Investigation of the effectiveness of portion-size guidance in addition to the Eatwell plate
University of Wales Institute Cardiff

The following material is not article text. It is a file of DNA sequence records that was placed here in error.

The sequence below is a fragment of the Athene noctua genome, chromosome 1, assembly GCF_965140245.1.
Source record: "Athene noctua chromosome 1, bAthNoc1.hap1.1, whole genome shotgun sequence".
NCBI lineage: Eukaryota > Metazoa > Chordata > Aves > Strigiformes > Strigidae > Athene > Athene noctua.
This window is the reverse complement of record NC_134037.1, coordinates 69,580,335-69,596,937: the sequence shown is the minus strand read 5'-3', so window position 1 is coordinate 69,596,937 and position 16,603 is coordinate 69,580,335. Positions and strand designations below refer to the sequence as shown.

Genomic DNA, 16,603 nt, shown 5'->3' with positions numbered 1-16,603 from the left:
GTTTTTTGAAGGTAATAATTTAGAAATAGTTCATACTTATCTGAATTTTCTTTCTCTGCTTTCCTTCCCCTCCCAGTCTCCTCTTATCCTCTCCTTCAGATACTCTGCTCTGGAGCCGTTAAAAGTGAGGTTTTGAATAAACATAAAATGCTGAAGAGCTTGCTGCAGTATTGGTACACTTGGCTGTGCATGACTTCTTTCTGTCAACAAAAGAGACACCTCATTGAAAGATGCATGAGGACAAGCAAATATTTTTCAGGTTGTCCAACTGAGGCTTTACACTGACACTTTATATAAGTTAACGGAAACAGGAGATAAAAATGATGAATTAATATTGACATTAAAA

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Background: The concurrent increase in food portion sizes and obesity levels suggests a need for increased public awareness of appropriate portions. Recent research has investigated the potential for quantitative guidance on the Eatwell plate. This study aims to 1) assess whether portion-size guidance, in addition to the Eatwell plate, improves participants’ ability to plan a healthy meal; and 2) to determine which forms of guidance (weights or household measures) are most effective for different foods. Methods: A pretest-posttest study design was employed. In the pretest, participants selected usual portions of food items (from food photographs) to create three separate meals. Participants repeated this task after randomisation to one of three groups: group 1 received the Eatwell plate alone (‘Eatwell’ group); group 2 the Eatwell plate plus portion-guidance in weights (‘Weights’ group); group 3 the Eatwell plate plus portion-guidance in household measures (‘HM’ group). Results: Portion-size selections of four out of 11 food items in the Eatwell group (n=11) were significantly improved in the posttest condition (p<0.05). No significant differences in portion sizes after guidance were seen in the Weights group (n=11). In the HM group (n=11) eight out of 11 food items were significantly improved in the posttest condition (p<0.05). Between-group analyses (adjusting for pretest portions) consistently showed significantly larger portions of vegetables selected by the HM group vs. Weights group (p<0.05). Conclusions: The Eatwell plate alone is effective in improving portions of some commonly-consumed foods; though possible confounding by higher education levels in this group is acknowledged. Portion-guidance in household measures demonstrates most promise in terms of improving portion-size selections within a meal.
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